If you work as a healthcare professional or are managing staff who handle medication, professional training may provide the skills needed to enable your teams to safely prompt or assist the taking of medication and store medication securely.
It is very important that medicine storage is done in a compliant, safe and knowledgeable way in order to provide effective care for patients and to protect staff. The National Institute for Health and Social Care states that healthcare providers should have robust processes in place to enable workers to support people in taking medication safely. This should include the 6 ‘R’s’ and the safe storage of medicine.
Administration of medical training to workers by organisations such as https://www.tidaltraining.co.uk/health-and-social-care-courses/safe-handling-medication-training can provide the skills and confidence they need to safely administer and store medicines and should be provided in the first instance.
However, here are some core principles to follow when considering how to safely store medicines.
Healthcare providers who are responsible for storing medicine on behalf of a person should have watertight processes in place to ensure that those who have access to the medication are authorised, and are not at risk by having access to it, for example, a vulnerable patient. This should be kept under constant review. Clarity should be sought from a medical professional if there is any doubt about this.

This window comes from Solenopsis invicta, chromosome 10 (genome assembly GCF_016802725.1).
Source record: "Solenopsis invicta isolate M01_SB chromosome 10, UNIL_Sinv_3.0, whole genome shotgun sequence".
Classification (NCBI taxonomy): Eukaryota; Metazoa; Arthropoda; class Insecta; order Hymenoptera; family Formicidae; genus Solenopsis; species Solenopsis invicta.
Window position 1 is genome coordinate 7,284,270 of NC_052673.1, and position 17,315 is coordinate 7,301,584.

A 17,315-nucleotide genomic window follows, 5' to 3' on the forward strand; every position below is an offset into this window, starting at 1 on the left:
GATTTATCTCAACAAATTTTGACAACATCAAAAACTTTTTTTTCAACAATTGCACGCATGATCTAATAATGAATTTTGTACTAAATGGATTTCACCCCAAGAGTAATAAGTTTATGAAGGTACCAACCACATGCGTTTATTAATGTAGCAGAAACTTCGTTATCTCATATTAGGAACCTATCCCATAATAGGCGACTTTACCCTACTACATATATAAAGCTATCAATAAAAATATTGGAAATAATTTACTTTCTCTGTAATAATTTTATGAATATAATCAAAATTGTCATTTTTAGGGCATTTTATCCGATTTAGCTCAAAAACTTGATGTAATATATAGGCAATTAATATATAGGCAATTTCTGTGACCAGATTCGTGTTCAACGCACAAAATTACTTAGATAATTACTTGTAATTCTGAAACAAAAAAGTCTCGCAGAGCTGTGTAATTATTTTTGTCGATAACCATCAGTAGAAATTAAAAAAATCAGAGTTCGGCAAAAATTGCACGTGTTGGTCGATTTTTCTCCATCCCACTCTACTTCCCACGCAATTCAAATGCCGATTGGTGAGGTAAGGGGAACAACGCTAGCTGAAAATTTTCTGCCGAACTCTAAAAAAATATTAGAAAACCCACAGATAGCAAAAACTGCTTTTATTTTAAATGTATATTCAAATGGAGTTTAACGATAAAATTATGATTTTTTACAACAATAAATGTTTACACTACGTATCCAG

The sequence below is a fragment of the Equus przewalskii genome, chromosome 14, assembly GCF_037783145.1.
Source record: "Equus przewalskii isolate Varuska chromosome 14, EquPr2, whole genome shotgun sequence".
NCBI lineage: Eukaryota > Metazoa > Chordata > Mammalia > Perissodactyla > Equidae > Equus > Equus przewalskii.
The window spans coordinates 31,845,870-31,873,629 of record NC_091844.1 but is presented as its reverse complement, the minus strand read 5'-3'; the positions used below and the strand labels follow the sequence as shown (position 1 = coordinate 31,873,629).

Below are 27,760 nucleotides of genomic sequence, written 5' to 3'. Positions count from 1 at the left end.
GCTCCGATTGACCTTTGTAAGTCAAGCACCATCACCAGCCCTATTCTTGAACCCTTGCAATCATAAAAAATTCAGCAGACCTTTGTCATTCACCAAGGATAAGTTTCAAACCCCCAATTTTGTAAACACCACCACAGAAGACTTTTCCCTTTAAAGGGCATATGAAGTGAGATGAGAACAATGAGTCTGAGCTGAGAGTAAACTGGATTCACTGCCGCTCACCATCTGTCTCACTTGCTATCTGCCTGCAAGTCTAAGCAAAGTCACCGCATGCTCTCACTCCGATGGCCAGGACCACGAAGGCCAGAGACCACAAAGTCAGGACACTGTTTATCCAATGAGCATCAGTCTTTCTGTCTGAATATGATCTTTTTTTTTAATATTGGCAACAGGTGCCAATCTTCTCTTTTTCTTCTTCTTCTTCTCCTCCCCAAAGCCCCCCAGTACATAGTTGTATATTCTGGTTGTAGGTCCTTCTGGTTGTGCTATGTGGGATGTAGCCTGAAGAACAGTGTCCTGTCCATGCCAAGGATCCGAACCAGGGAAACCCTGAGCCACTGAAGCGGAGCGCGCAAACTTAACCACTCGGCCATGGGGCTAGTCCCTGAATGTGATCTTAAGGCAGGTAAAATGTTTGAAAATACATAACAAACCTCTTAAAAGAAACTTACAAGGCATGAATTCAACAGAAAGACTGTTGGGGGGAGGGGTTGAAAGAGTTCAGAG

Secure cupboards or store rooms
You must ensure that the place where the medication is being kept (if not directly with the patient) is safe and secure. This means ensuring that only those with authorised access can access the space. It should also be kept in a manner appropriate to the medication, for example, some medicines will need to be kept in a fridge.
Health and social care providers must have robust processes in place to dispose of unwanted or damaged medicines if they are defined as a ‘controlled’ medication. Specific provisions also need to be put in place to dispose of needles, and training should be provided to staff. Providers should keep good legible records of medication administration and disposal.